Earthworm innards at the Wohl Reach Out Lab

A couple of weeks ago I was asked by fellow Soil Biodiversity Group member (and termite fan) Fez to help with earthworm dissections at the Wohl Reach Out Lab where she works. My first thought was panic! Although I know quite a lot about the outsides of earthworms, other than a dissection back in school I have done little on internal anatomy. Nevertheless I prepared by watching YouTube videos on earthworm dissections and re-reading the Earthworm Synopsis by Sims and Gerard.

The Wohl Reach Out Lab is part of Imperial College and provides a space for educational activities in science, technology, engineering and mathematics (STEM) for young people. Undergraduates and postgraduate students have the opportunity to work with young people on one-day STEM activities as well as week-long residential and non-residential summer courses. They also support running your own outreach events for school children and manage the Reaching Further programme to link early career researchers (like me!) to schools – more about that in another post!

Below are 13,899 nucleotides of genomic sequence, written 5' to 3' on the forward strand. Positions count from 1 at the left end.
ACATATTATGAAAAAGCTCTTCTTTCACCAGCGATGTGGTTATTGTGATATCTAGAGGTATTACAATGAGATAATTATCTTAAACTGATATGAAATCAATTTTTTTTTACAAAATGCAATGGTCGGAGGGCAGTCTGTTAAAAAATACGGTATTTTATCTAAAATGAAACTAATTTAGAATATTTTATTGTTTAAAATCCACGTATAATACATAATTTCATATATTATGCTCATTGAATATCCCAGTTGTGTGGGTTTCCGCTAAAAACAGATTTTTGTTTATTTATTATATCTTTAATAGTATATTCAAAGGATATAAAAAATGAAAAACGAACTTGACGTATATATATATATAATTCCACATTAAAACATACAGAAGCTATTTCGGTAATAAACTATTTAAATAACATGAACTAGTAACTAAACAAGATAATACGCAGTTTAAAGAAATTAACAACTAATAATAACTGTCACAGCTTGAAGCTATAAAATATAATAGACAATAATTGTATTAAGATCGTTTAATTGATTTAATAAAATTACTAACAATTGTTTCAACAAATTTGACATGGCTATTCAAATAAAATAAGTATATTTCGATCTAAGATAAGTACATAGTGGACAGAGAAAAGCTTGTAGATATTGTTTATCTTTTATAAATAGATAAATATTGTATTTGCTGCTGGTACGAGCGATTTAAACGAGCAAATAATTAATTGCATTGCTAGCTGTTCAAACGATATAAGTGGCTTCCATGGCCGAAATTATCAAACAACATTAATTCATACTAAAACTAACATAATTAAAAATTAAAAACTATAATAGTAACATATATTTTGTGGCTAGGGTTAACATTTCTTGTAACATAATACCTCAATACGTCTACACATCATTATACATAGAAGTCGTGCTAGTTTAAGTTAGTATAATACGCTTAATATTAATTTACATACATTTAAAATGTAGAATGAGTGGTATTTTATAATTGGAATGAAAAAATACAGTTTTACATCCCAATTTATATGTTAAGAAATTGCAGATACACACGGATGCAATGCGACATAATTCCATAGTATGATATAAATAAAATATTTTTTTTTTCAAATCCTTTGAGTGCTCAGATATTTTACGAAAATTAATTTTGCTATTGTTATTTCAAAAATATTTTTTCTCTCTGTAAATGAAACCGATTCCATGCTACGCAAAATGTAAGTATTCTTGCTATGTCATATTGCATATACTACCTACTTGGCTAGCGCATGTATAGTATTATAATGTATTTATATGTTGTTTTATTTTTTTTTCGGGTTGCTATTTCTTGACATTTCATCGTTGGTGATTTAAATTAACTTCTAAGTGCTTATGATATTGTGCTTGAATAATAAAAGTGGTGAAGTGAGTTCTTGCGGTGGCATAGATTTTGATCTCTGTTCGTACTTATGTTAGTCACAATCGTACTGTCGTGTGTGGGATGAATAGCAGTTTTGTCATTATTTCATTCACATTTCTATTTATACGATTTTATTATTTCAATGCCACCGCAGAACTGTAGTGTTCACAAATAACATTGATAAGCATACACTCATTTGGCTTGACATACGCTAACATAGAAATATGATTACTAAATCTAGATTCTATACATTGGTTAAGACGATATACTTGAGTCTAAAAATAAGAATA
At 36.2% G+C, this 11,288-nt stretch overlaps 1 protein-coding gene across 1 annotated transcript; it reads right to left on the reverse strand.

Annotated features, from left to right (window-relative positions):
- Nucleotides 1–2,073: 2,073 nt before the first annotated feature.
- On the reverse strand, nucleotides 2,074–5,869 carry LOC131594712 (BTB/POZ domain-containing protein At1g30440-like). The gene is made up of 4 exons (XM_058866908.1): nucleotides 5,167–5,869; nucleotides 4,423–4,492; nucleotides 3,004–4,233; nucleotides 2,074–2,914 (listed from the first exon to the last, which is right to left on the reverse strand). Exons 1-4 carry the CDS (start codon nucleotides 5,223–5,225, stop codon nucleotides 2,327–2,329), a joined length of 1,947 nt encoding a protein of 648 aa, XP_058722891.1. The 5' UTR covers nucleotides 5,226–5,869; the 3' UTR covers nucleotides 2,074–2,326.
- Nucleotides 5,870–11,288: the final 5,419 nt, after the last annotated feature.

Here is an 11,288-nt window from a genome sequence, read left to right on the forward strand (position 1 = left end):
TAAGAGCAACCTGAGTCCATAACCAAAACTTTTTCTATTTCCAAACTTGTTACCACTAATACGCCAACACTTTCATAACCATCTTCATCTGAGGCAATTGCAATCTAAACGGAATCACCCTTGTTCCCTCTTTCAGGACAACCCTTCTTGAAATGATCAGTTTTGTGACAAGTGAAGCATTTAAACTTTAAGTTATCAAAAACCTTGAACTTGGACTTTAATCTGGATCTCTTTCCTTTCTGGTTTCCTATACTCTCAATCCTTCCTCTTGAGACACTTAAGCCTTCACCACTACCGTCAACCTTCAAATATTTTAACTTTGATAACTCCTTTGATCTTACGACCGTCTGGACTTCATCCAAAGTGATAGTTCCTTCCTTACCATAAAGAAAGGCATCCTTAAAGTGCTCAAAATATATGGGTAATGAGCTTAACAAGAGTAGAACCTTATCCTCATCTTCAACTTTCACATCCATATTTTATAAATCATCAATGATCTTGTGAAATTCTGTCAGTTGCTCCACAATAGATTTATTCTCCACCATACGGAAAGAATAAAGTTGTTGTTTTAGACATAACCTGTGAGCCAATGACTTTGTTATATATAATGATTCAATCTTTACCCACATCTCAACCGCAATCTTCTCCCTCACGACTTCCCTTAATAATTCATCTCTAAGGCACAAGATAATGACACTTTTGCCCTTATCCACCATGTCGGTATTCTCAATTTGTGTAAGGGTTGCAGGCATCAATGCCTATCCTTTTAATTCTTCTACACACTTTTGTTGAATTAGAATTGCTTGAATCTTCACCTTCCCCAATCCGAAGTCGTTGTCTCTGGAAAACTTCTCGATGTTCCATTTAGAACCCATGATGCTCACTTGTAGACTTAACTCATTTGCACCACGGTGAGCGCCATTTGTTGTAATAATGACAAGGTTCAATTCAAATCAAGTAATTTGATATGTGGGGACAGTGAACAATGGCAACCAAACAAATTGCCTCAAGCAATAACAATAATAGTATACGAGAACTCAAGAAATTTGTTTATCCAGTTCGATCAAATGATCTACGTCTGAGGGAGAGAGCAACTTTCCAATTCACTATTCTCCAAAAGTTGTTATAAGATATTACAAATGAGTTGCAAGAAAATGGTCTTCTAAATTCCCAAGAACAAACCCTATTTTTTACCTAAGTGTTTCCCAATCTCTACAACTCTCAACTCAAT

The earthworm dissection was not as difficult as I thought and I was able to see most of the organs from the diagrams I found online and in my books. The Reach Out team seemed more confident after watching the dissection and I was able to pass on interesting facts about earthworms.

Victoria and Earthworm dissection
Me with my Earthworm dissection

The earthworm dissection was practice for an event the next day when Sky TV was visiting to film the Reach Out Lab’s champion Lord Robert Winston meeting with schoolchildren to discuss science and dissect earthworms. I came along to watch the filming and ended up leading the activity, demonstrating dissecting the earthworm and then assisting with questions from the students.

Dissected earthworm
Dissected earthworm

Being filmed was terrifying but also fun and exciting! The dissection was projected onto a large screen using a visualiser which also had a camera attached for close ups of me making the incision, lifting the organs out and pointing them out. The students were also really keen and asked lots of great questions on earthworms. I’m not sure how much of me will be in the final video, and I don’t have Sky TV anyway, but it was a great experience. It was also lovely to get to know other members of the Reach Out Lab and I am looking forward to working with them again in the future.

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